Kathmandu, Jan. 16: The Maoists in Nepal have dissolved their parallel people’s government. Their cadres would no longer be authorised to collect “taxes”, take any other coercive action or prevent the opening up of police posts.
“From last night when the old parliament was dissolved, we too have dissolved our government,” Maoist leader Baburam Bhattarai declared sitting in a small room of a budget hotel in Kathmandu’s tourist district of Thamel. This has become his temporary home in the capital.
“The monopoly media in Nepal exaggerates stories of intimidation and extortion — people forget that in the 10 years of civil war we ran a parallel people’s government. We had agreed to dissolve our government along with the old parliament. When that happened last night and arms management began, our government was dissolved,” Bhattarai pointed out.
The main ideologue of the Nepal Maoists, Bhattarai, however, pointed out that it was wrong to claim that the separation or “management of arms” was a pre-condition for their joining the new government likely to be formed by January-end.
“We have agreed to a political settlement of which arms management and integration of the People’s Liberation Army and the Nepal Army are a part. Our joining the government, arms management and the integration of the two armies will happen simultaneously,” he claimed.
There have been allegations that the Maoists were buying old, decrepit guns from across the border in India and submitting them to the UN monitors while hiding caches of their better weapons. How true were these stories' Bhattarai dismissed them saying:
“These allegations are made with malafide intention. They come from those who want to sabotage the peace process.”
Now that the Maoists have joined parliament, their weapons would soon be under the joint care of the UN and they would also be in government, would this amount to a commitment to free and fair elections to the constituent assembly with no intimidation of the voters' Bhattarai immediately denied that the Maoists had “joined parliament” before answering the question about elections.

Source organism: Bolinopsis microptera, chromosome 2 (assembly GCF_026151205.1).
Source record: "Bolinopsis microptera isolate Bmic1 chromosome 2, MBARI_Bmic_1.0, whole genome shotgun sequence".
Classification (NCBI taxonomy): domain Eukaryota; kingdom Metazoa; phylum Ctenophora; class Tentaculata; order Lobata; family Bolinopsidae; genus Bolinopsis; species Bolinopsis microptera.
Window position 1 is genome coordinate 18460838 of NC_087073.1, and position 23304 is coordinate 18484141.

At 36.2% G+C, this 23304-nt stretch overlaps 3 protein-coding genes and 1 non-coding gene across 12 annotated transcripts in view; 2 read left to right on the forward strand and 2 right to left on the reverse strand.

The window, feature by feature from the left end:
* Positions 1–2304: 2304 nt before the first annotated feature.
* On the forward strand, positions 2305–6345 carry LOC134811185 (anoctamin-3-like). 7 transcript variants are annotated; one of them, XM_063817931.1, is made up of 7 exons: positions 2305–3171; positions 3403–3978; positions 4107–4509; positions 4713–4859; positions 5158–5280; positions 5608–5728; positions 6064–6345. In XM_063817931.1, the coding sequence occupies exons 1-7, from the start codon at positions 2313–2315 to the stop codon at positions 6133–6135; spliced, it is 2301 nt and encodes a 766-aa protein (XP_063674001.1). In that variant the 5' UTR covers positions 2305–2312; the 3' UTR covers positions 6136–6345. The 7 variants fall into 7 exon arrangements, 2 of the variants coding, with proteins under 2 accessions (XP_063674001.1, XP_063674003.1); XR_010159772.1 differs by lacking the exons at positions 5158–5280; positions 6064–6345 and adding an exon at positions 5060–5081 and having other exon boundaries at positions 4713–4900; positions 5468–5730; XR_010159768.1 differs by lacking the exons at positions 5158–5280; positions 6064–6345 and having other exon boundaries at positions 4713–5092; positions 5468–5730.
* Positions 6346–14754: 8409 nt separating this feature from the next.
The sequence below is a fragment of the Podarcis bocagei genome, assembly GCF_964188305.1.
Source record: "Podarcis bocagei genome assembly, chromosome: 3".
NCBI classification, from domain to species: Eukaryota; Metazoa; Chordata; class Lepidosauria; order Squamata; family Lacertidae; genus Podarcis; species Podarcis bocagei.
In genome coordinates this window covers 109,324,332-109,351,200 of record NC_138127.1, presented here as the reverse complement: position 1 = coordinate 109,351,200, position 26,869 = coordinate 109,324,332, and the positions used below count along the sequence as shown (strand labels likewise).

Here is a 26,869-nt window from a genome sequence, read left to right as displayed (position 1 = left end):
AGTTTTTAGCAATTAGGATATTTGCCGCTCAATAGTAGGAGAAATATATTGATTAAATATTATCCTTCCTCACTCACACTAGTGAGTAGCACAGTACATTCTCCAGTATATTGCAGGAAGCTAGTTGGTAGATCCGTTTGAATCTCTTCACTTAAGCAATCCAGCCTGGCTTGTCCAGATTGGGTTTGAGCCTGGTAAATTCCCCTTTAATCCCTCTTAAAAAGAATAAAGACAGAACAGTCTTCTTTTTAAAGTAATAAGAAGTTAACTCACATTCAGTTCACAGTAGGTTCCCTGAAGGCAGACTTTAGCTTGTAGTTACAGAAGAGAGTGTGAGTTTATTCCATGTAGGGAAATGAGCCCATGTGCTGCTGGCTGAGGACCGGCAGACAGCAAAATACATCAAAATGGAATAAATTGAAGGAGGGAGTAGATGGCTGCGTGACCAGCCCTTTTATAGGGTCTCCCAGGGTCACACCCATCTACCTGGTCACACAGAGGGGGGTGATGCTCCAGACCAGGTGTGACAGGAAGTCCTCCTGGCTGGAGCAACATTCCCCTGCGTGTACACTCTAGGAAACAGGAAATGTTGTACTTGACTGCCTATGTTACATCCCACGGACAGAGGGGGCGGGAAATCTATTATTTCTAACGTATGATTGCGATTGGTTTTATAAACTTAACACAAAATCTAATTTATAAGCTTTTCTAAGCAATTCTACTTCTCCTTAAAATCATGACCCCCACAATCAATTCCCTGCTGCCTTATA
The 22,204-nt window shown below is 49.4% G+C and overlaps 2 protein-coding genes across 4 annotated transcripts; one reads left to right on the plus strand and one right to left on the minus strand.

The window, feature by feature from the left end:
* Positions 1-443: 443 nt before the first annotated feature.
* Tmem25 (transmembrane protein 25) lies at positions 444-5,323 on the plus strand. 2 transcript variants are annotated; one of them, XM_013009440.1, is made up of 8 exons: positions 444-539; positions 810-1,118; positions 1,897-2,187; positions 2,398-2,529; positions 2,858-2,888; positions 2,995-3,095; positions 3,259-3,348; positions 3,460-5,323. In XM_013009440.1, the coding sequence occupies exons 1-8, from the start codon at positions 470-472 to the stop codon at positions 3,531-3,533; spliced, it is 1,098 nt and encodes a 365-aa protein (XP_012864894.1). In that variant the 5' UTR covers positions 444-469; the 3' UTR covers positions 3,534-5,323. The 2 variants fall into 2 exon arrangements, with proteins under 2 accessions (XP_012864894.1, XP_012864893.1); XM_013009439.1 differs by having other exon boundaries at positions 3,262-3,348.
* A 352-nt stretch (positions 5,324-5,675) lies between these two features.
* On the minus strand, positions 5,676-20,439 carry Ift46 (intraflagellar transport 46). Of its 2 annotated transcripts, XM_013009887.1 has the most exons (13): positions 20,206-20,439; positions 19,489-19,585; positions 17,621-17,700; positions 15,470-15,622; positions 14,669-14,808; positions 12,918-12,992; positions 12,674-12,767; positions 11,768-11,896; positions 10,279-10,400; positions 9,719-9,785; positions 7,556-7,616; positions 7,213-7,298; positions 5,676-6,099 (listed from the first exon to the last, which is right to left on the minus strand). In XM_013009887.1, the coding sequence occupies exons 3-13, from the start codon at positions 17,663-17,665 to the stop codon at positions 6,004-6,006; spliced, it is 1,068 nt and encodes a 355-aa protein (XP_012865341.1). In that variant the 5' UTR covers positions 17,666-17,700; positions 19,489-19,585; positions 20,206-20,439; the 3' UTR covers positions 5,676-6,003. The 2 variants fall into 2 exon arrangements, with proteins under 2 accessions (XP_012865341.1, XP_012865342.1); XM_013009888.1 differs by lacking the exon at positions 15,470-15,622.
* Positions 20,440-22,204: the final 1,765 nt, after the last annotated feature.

“People say we have joined parliament. We have not done so. We have joined an interim legislature with an interim constitution — a transitional arrangement. The kind of parliament and multi-party democracy best suited to Nepal is yet to be decided in the constituent assembly. Our commitment is to that and not to joining a parliament based on the Westminster model,” he pointed out.
Bhattarai, however, claimed that the threat to free and fair constituent assembly elections did not come from the Maoists.
“We are totally committed to free and fair elections and we will honour our commitment. The real problem is with the bureaucracy, police and the army. They still have a feudal mindset. It is their intentions that we doubt. But we feel that together with the democratic political parties we can deal with them,” he claimed.
The Maoist leader dismissed the charge that his party was blindly opposed to the liberalisation of Nepal’s economy. Nepal’s primary problem was to change the feudal system in all its dimensions, including the economic one, while promoting industrialisation, he pointed out.
“Radical land reforms are our first priority. The second priority is rapid industrialisation. We are not against foreign investment but it has to serve our industrialisation policy. It must create jobs, lead to transfer of technology and increase productivity. We are not totally opposed to the liberalisation and globalisation process,” Bhattarai said.
What did he have to say to those in India who still suspect the Maoists' Bhattarai smiled and said: “If some people still have Cold War hang-ups, what can we do' Earlier, the feudal forces in Nepal had aligned themselves with people in Delhi and to some political parties. Now a new democratic Nepal is emerging. When genuine democracy comes to Nepal, you will see the relationship with India flourishing. It will be a very positive relationship.”